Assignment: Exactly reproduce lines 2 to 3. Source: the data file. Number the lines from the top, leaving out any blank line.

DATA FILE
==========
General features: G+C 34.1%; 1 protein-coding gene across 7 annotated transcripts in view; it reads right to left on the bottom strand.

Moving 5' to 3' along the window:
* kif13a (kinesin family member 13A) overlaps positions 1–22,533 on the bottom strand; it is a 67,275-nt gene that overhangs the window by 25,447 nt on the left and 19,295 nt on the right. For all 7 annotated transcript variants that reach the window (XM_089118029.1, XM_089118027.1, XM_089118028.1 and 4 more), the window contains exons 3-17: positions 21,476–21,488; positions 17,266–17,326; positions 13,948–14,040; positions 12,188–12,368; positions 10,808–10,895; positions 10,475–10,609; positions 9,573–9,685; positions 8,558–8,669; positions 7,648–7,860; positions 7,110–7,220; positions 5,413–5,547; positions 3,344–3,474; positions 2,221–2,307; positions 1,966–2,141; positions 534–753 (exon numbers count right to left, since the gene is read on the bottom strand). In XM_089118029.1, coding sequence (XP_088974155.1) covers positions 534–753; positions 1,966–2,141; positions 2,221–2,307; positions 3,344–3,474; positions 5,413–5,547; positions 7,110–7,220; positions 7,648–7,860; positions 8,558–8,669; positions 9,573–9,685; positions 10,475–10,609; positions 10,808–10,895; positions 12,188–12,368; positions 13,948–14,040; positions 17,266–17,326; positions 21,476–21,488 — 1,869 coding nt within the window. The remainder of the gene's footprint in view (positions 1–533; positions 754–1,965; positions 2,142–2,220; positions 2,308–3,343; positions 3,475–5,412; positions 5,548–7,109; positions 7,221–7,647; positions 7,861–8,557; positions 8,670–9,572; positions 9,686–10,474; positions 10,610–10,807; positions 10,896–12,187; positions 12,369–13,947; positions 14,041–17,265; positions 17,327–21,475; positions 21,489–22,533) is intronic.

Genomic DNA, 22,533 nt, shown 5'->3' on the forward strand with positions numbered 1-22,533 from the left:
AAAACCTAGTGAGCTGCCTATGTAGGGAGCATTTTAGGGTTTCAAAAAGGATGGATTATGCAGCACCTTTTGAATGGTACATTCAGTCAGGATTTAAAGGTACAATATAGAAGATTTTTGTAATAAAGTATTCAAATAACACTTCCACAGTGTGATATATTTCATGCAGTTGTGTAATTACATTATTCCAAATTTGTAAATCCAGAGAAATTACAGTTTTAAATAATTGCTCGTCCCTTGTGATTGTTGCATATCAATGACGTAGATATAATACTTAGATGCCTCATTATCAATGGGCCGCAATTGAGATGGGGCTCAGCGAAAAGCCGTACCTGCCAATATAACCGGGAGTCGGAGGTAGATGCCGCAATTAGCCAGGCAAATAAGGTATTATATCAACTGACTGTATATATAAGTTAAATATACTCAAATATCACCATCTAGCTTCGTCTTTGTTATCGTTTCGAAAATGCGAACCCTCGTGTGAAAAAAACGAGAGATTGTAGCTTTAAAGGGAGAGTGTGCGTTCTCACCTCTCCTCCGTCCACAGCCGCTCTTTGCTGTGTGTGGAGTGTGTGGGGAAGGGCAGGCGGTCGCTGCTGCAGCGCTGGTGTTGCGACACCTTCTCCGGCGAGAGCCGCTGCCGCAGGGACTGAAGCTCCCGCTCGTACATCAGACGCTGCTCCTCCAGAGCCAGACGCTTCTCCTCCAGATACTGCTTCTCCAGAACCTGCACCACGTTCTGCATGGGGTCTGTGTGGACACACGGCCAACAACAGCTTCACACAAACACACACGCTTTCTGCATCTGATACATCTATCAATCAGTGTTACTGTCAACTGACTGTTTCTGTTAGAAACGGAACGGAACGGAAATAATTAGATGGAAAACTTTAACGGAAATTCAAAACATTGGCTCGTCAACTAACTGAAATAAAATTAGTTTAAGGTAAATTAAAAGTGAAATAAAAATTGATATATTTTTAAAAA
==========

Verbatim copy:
Moving 5' to 3' along the window:
* kif13a (kinesin family member 13A) overlaps positions 1–22,533 on the bottom strand; it is a 67,275-nt gene that overhangs the window by 25,447 nt on the left and 19,295 nt on the right. For all 7 annotated transcript variants that reach the window (XM_089118029.1, XM_089118027.1, XM_089118028.1 and 4 more), the window contains exons 3-17: positions 21,476–21,488; positions 17,266–17,326; positions 13,948–14,040; positions 12,188–12,368; positions 10,808–10,895; positions 10,475–10,609; positions 9,573–9,685; positions 8,558–8,669; positions 7,648–7,860; positions 7,110–7,220; positions 5,413–5,547; positions 3,344–3,474; positions 2,221–2,307; positions 1,966–2,141; positions 534–753 (exon numbers count right to left, since the gene is read on the bottom strand). In XM_089118029.1, coding sequence (XP_088974155.1) covers positions 534–753; positions 1,966–2,141; positions 2,221–2,307; positions 3,344–3,474; positions 5,413–5,547; positions 7,110–7,220; positions 7,648–7,860; positions 8,558–8,669; positions 9,573–9,685; positions 10,475–10,609; positions 10,808–10,895; positions 12,188–12,368; positions 13,948–14,040; positions 17,266–17,326; positions 21,476–21,488 — 1,869 coding nt within the window. The remainder of the gene's footprint in view (positions 1–533; positions 754–1,965; positions 2,142–2,220; positions 2,308–3,343; positions 3,475–5,412; positions 5,548–7,109; positions 7,221–7,647; positions 7,861–8,557; positions 8,670–9,572; positions 9,686–10,474; positions 10,610–10,807; positions 10,896–12,187; positions 12,369–13,947; positions 14,041–17,265; positions 17,327–21,475; positions 21,489–22,533) is intronic.